The papers describe Asare as a 25-year-old university graduate, though they don’t specify what he read at university. Presumably it wasn’t knife-wielding, though, considering the kind of courses now available at our institutions of higher learning, I wouldn’t be unduly surprised if it were. One way or the other, he has somehow acquired the requisite expertise in this discipline.

This Mr Asare demonstrated on 19 February, when he first tried to break into someone’s car and then kept the summoned PCs at bay with ‘a large bladed weapon’, one of several knives he allegedly had on him. Our police being unarmed, something about which the British are ill-advisedly sanctimonious, the constables had to retreat and call for armed support. Luckily, this time the support arrived before anyone was slashed or stabbed to death.

Armed officers then shot Asare four times with live rounds. They also hit him with a 50,000-volt Taser gun. If, as they claim, they had used the Taser before firing real bullets, then perhaps the efficacy of this weapon needs to be reviewed. If, however, as some witnesses and Asare’s parents claim, the Taser was fired when the knifeman lay wounded on the ground, then it may have been a bit of an overkill – or at least that’s what some papers are claiming.

The assumption is that the four rounds that hit Asare rendered him helpless. That isn’t always the case. Some assailants may be adrenalised enough to present a danger even after they are shot with fatal consequences. That’s why people who know about guns differentiate between killing power and stopping power. A .22 calibre bullet, for example, may eventually kill a man, but it may not stop him from wreaking untold damage before he dies.

I don’t know from what range the police marksmen shot Asare, or what weapons they used. The range was probably quite close, for he didn’t have any firearms with which to keep the police at a great distance. If that’s so, then the four rounds that hit Asare’s abdomen, leg, groin and hand, were clearly low-velocity and small-calibre, and they weren’t fired with intent to kill. Had it been otherwise, Asare would now be dead, rather than undergoing treatment in the psychiatric ward of the Bethlem Royal Hospital in Bromley. It’s also conceivable that he hadn’t been rendered safe, and the police felt that some Taser treatment was called for to protect them from the ‘large bladed weapon.’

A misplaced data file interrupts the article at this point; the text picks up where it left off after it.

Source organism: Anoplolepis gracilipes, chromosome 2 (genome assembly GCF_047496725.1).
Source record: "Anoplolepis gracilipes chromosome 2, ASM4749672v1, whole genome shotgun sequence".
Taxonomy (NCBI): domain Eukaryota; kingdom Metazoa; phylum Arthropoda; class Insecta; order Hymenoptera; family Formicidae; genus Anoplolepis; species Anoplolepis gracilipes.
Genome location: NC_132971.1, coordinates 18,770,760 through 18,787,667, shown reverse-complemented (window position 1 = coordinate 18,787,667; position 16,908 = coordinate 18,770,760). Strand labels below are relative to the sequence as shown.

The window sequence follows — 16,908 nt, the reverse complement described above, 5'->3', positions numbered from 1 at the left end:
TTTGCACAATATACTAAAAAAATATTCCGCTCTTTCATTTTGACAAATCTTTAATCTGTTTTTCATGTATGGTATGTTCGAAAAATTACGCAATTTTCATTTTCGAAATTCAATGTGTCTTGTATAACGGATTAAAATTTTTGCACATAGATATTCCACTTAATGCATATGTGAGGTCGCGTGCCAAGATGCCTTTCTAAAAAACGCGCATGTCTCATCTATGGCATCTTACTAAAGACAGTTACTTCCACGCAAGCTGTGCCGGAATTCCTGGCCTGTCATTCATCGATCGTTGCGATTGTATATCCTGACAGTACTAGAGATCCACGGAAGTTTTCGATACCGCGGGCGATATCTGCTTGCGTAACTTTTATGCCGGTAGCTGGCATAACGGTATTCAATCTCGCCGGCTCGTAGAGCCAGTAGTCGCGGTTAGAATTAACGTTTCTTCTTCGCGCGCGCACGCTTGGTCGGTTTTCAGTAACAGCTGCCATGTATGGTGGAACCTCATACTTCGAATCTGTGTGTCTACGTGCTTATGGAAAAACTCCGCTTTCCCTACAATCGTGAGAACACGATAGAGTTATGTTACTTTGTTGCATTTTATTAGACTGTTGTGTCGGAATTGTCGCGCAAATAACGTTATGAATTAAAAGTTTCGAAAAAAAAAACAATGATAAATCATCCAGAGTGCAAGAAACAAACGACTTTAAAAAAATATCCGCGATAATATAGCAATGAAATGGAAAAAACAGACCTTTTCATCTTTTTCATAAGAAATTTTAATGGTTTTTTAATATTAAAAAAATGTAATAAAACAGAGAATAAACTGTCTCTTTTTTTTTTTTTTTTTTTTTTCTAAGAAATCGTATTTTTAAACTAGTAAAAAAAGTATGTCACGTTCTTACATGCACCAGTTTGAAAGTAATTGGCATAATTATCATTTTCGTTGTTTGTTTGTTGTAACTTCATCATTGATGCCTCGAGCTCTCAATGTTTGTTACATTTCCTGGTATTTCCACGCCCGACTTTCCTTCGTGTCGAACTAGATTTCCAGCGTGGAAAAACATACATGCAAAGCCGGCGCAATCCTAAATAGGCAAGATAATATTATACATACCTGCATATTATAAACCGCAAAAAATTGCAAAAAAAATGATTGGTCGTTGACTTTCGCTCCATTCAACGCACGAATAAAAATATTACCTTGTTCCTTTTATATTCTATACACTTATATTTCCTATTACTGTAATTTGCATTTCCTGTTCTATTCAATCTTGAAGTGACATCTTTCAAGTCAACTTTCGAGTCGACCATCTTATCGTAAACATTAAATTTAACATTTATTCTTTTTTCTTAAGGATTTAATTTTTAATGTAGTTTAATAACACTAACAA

I find it hard to believe that trained police officers were so psychotically enraged as to Taser a helpless man as he was writhing in a puddle of his own blood. Had they done so, it’s they and not just Asare who ought to be undergoing psychiatric treatment. They aren’t and he is, so perhaps we should keep things in perspective.

The perspective of Asare’s parents is rather narrow, if hardly unfamiliar. His mother, Elizabeth Benin, said, ‘Why wasn’t there a stand-off? I want to know why the police did not try to talk to George.’

I can try to answer this question by suggesting that Miss Benin herself try to talk nicely to a knife-waving madman. I once tried to do so, many years ago, and I still have a scar to prove it. (On the plus side, the scar acts as a weather service that’s rather more reliable in predicting precipitation than any meteorologist I know.) Moreover, I’m sure that, before blasting off, the police must have told her son to drop his weapons. That’s about the extent of the chitchat one expects under such circumstances – PCs don’t like being stabbed any more than the rest of us.

‘George is… a good person but he was not well, I don’t understand why they had to shoot him. I just thank God that he was not killed.’ So do I. And neither do I question that, in his lucid moments, Asare is a good person. The trouble was that the police were summoned when he wasn’t in one of his lucid moments, as proved by the ‘large bladed weapon’ he was wielding in a threatening manner. The weapon, incidentally, wasn’t something he grabbed unthinkingly: the action took place in the street, and some aforethought had to be involved.

The armed officers will undergo an internal police investigation to determine whether or not they followed proper procedure. I strongly suspect they did – and just as strongly that the left-of-centre newspapers and likeminded pressure groups will claim they didn’t. After all, according to them, our police officers are all sadistic, racist and homophobic thugs looking for innocent victims to brutalise.